1. Why don’t you show any performance metrics for the different approaches?
  2. Which approach would you recommend as the best?

Here are my answers:

  1. In short, I don’t currently have datasets on any current projects that I can leverage to do performance testing. We’re in the process of building ETL jobs to populate surrogate keys on a single conformed dimension table for HR data, but it will be another week or two until this is complete and I didn’t want to delay this post any longer.
  2. Even though I just now mentioned that we’re using the ETL approach to populate surrogate keys in order to model SCDs for our project, I can’t recommend this approach across the board. The best answer I can give for what you should do is the same answer given by all the computer science sages across the ages – “it depends”.

Are you building a one-off data model for a very small use case against tables that already have validity periods but lack referential integrity? I don’t see too much harm in going with the SQL approach.

Are you building a large-scale solution that needs to have the best performance possible and support a consistent enterprise-wide data architecture with limited real-time data velocity requirements? Then go with the ETL approach.

Does your client have a dashboarding need where only metrics plotted against actual dimensions are required? Perhaps one of the “theta-join” approaches is right for you.

Are you simply missing “blank” records in your dimension tables which are hindering referential integrity required for temporal join functional correctness? First implement this clever solution by justin.molenaur2 and you’ll be right as rain with the temporal join.

However, the point of this article is to equip you with a few “yardsticks” that you can use to help discern what the best approach is based on your specific technical, organizational (and dare I say SLA) constraints.

Final Thoughts

The more time one spends working on HANA, the more one begins to realize how many options are available. Just take a simple piece of conditional logic, for example, like that found in the join condition of SCDs. No matter where the logic is specified in a functional requirements document, it’s quite possible that that logic could be built into any of:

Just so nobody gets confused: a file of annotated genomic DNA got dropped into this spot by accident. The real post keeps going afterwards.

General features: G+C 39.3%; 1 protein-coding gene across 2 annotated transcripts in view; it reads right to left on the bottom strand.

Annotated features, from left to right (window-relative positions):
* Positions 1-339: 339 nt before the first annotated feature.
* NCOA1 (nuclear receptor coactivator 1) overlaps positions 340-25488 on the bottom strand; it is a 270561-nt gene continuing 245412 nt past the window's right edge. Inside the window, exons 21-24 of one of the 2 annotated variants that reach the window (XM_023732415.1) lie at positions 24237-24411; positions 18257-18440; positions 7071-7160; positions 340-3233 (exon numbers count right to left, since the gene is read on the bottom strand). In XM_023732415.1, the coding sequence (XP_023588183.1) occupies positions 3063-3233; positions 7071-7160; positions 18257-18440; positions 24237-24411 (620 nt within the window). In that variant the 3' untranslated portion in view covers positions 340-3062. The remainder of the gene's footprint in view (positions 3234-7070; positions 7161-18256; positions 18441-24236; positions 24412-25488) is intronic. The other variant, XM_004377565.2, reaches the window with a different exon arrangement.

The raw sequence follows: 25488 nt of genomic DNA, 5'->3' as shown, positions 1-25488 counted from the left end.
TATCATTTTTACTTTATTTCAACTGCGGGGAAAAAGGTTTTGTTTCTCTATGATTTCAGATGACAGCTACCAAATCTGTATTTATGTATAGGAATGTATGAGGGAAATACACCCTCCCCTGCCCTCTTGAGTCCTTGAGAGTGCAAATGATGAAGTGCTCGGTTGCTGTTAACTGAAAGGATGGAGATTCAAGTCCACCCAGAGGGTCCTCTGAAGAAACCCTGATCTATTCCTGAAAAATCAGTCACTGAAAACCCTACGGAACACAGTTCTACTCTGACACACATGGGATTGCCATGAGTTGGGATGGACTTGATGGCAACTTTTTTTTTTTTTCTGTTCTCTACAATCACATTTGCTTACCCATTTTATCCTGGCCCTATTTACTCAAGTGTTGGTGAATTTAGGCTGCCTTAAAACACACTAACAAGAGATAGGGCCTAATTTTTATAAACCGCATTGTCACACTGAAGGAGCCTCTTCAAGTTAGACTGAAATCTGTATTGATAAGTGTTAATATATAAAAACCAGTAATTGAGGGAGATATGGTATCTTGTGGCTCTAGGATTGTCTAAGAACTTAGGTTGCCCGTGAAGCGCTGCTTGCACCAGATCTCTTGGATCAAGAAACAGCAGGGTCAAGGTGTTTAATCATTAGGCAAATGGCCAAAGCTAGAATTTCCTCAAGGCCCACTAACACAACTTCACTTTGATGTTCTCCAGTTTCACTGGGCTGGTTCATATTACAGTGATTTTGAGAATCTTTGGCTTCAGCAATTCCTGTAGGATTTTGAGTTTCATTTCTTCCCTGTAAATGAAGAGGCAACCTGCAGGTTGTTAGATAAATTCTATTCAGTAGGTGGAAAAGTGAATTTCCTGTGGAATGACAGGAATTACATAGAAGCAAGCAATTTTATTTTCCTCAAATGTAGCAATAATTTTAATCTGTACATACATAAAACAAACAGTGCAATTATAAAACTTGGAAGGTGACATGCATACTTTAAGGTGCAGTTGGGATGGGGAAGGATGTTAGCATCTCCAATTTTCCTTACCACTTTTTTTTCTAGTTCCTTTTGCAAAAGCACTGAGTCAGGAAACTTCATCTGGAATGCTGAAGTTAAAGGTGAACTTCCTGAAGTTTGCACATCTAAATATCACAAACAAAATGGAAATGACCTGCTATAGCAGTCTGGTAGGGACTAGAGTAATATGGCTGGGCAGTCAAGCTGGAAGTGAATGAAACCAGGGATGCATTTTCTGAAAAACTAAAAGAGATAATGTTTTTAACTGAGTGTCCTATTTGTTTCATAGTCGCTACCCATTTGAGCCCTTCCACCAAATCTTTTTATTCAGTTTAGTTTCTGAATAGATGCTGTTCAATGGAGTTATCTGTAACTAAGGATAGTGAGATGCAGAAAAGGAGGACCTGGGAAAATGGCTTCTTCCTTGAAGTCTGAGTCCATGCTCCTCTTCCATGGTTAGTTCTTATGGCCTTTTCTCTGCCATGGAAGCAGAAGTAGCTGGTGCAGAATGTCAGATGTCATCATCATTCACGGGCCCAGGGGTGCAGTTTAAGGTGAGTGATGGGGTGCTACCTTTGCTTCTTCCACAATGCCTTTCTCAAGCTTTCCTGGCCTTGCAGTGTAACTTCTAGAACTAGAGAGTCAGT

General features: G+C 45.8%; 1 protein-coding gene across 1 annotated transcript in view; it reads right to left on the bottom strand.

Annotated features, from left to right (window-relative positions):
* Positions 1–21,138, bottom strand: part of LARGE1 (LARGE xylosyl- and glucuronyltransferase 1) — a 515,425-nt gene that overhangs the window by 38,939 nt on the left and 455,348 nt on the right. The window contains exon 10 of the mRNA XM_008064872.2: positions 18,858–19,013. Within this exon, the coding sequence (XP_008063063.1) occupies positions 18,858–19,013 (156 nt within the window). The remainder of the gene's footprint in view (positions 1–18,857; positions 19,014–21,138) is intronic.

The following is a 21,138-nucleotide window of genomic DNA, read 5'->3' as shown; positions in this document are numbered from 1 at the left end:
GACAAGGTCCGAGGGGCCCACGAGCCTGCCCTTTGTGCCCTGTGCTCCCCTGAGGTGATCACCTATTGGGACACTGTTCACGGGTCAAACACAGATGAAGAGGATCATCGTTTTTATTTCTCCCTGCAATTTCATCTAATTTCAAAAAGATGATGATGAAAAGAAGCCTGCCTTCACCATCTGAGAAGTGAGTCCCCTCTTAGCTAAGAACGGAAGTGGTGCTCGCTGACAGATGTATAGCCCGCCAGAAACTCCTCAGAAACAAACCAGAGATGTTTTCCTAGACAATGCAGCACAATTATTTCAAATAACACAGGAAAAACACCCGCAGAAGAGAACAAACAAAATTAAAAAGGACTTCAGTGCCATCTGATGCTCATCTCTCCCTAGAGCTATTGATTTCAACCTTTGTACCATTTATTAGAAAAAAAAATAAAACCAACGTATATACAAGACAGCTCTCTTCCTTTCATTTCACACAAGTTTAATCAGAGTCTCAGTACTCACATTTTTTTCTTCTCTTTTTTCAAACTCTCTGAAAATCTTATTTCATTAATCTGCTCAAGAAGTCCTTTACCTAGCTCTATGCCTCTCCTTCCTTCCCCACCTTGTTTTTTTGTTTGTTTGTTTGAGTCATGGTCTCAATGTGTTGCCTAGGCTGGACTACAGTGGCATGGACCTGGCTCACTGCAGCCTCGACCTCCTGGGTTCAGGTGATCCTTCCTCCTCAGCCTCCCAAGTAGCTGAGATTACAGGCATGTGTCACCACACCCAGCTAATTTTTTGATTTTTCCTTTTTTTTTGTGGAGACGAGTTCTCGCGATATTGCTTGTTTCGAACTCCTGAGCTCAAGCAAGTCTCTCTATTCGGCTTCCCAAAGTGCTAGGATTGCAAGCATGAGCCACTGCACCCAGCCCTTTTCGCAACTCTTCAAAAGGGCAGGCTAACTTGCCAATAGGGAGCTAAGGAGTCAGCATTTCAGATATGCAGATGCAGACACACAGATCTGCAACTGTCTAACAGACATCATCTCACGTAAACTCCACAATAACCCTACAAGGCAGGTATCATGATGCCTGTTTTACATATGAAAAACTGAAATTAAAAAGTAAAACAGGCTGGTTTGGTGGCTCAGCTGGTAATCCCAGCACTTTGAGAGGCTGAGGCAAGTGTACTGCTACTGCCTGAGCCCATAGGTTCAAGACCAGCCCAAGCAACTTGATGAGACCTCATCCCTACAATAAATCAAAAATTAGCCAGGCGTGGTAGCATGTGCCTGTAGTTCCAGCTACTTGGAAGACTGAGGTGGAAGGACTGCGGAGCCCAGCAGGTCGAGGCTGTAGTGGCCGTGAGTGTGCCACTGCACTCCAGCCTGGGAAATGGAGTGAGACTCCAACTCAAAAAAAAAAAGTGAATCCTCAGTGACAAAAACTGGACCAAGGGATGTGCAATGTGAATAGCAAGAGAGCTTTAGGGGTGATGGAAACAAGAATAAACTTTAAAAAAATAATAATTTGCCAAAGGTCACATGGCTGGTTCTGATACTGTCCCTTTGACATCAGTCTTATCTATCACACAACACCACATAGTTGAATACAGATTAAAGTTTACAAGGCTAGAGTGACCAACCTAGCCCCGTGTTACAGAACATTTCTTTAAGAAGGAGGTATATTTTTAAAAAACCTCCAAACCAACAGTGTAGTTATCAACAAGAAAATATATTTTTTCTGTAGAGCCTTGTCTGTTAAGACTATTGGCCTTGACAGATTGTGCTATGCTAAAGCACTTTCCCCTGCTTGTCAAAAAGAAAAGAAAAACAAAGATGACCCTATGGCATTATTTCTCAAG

1. a calculated measure (the first approach)
  2. a calculated attribute (mentioned in the first approach)
  3. a CalcView’s projection node filter (second approach)
  4. a SQLScript “node” (third approach)
  5. a HANA temporal join (fourth approach)
  6. persisted columns (fifth approach)
  7. semantic-layer generated SQL (not discussed here)

And those are just for the “class” of conditional logic found in joins. Depending on requirements, conditional logic (again, almost the simplest requirement one can boil any logic down to) could also be built into:

  1. generated columns in HANA (persisted)
  2. SLT (persisted)
  3. Restricted measures (on-the-fly)
  4. Set operations (i.e. replacing “or” conditions in joins or calculations with UNION ALL set operators between two “halves” of the original dataset – a particularly easy and effective performance tuning solution )
  5. Triggers (persisted)
  6. Many more places I’m sure I haven’t thought of!

As the old adage goes, “When the only thing you have is a hammer, everything begins to look like a nail.” Often times new consultants coming fresh out of HA300 will see the HANA world in terms of simple Attribute/Analytic/Calculation Views, when in reality, HANA offers a wealth of technology and innovation even on some of the simplest, most well-understood problems.

Take the time to understand the technical landscape, the true business requirements and constraints, and the multitude ways that business problems can be solved on HANA – and you’ll be well positioned to deliver high-performing world-class HANA solutions for your clients.